[stoo-dee-oh, styoo-]
noun, plural studios.
the workroom or atelier of an artist, as a painter or sculptor.
a room or place for instruction or experimentation in one of the performing arts: a dance studio.
a room or set of rooms specially equipped for broadcasting radio or television programs, making phonograph records, filming motion pictures, etc.
all the buildings and adjacent land required or used by a company engaged in the production of motion pictures.

1800–10; 1910–15 for def 4; < Italian < Latin studium; see study Unabridged
Based on the Random House Dictionary, © Random House, Inc. 2014.
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World English Dictionary
studio (ˈstjuːdɪˌəʊ)
n , pl -dios
1.  a room in which an artist, photographer, or musician works
2.  a room used to record television or radio programmes, make films, etc
3.  (plural) the premises of a radio, television, or film company
[C19: from Italian, literally: study, from Latin studium diligence]

Collins English Dictionary - Complete & Unabridged 10th Edition
2009 © William Collins Sons & Co. Ltd. 1979, 1986 © HarperCollins
Publishers 1998, 2000, 2003, 2005, 2006, 2007, 2009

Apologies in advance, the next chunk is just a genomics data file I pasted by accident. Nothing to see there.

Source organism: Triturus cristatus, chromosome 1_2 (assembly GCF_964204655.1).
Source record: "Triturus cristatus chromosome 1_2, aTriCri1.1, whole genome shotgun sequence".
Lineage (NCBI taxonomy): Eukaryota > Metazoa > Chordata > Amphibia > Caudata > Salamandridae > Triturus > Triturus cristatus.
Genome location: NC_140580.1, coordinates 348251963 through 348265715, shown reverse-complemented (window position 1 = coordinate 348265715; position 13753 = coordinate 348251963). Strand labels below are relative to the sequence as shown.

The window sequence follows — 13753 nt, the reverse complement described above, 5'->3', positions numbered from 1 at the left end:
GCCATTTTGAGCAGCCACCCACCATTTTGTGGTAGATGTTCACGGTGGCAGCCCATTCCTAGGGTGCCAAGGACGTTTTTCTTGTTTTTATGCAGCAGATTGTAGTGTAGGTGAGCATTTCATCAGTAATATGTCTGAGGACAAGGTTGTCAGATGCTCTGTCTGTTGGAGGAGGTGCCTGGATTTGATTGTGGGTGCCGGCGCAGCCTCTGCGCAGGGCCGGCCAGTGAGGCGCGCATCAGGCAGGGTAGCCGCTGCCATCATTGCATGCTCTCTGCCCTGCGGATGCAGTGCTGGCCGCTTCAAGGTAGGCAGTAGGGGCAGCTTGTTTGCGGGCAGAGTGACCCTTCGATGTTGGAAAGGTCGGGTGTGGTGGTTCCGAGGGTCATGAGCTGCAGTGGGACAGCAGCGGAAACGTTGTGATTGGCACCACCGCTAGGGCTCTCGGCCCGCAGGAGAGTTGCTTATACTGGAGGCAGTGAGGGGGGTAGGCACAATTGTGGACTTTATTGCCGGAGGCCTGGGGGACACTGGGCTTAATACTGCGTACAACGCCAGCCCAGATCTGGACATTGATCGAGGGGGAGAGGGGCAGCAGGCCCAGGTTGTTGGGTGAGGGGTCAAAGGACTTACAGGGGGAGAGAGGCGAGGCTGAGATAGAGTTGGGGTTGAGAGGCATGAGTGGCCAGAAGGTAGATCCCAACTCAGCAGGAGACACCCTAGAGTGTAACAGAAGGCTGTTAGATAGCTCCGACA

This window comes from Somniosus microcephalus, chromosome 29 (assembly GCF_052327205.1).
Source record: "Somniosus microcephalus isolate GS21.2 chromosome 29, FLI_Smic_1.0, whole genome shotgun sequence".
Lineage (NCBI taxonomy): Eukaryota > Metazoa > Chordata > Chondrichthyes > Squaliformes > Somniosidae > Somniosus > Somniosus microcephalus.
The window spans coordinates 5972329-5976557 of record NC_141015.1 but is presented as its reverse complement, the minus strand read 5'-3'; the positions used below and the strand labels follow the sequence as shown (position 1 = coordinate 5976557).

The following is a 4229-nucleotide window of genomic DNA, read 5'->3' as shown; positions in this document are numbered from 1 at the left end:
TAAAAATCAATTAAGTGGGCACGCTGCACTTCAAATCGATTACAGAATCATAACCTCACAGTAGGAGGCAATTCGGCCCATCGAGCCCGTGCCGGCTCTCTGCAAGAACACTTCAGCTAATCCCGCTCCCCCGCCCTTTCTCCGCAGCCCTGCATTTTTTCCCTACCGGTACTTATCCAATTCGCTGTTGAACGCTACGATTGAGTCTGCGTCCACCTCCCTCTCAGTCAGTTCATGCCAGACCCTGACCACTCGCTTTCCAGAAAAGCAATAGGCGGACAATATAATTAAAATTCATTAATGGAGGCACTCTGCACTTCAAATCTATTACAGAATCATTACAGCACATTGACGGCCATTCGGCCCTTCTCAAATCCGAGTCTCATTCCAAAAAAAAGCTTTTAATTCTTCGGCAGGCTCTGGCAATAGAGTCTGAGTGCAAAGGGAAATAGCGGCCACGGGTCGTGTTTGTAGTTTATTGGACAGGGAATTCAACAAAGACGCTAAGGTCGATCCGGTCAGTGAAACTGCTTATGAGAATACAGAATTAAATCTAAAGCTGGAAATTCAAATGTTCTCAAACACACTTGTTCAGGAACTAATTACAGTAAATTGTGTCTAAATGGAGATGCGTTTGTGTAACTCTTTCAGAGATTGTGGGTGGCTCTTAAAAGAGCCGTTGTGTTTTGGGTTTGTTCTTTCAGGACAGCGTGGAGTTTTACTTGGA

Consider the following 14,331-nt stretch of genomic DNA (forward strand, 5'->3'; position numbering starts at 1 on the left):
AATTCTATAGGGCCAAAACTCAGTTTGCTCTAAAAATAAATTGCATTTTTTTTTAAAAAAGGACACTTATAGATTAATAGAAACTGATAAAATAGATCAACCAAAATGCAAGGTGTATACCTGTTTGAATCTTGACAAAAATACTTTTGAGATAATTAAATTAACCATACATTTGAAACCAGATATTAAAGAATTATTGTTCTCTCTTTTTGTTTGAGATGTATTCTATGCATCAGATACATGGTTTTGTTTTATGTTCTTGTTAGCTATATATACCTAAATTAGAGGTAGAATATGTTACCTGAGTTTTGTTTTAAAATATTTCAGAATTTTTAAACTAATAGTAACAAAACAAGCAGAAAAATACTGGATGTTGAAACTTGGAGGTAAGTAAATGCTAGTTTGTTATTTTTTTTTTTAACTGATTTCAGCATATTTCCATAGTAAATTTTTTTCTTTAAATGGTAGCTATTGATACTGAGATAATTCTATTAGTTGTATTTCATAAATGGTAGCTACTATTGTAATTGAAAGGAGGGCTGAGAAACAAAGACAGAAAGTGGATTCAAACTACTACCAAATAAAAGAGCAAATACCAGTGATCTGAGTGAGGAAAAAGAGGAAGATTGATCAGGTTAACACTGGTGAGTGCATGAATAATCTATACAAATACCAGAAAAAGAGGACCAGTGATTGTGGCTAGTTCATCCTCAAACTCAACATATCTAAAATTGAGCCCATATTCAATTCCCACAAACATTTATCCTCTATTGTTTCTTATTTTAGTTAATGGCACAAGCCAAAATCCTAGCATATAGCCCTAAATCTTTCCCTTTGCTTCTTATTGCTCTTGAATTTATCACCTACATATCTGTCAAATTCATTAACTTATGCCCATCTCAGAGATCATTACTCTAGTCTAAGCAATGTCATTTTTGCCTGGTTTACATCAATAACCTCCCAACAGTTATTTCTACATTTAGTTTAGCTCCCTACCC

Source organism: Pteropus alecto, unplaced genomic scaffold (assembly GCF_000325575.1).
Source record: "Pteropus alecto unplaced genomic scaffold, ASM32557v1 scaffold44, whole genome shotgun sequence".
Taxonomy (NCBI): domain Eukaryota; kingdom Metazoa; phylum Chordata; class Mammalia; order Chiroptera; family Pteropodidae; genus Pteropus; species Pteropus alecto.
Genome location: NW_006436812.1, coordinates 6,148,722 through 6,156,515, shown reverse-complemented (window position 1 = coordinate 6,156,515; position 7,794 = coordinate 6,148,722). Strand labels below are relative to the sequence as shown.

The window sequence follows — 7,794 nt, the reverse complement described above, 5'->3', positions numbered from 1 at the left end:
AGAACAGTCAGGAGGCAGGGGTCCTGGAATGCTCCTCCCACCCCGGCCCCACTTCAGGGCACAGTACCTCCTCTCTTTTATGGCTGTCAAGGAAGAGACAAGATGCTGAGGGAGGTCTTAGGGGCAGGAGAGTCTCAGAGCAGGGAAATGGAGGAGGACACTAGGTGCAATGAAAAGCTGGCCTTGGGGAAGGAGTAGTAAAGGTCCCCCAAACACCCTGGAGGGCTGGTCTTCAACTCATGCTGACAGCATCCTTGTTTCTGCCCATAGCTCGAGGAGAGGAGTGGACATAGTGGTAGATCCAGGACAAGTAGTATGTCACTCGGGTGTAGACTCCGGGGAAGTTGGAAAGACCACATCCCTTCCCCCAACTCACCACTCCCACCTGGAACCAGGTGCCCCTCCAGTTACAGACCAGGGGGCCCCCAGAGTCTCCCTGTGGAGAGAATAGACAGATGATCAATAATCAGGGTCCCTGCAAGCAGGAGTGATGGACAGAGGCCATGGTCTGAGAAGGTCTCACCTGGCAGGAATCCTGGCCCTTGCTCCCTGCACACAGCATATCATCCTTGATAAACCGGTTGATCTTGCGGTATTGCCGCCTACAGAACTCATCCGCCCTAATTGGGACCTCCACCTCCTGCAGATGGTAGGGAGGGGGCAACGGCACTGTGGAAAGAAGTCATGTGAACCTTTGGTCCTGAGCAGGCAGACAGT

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Word Origin & History

1819, "work-room of a sculptor or painter," from It. studio "room for study," from L. studium (see study). Motion picture sense first recorded 1911; radio broadcasting sense 1922; television sense 1938. Studio apartment first recorded 1903.
Online Etymology Dictionary, © 2010 Douglas Harper
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Example sentences
She began by creating a private sanctuary at the back of the property, off the
  existing studio.
Later the family may turn it into a studio, office, or guest house.
Clamp one end to a table and you've got a flexible studio mount for a strobe.
Someone's voice can be transformed into another personality's voice with modern
  studio equipment.
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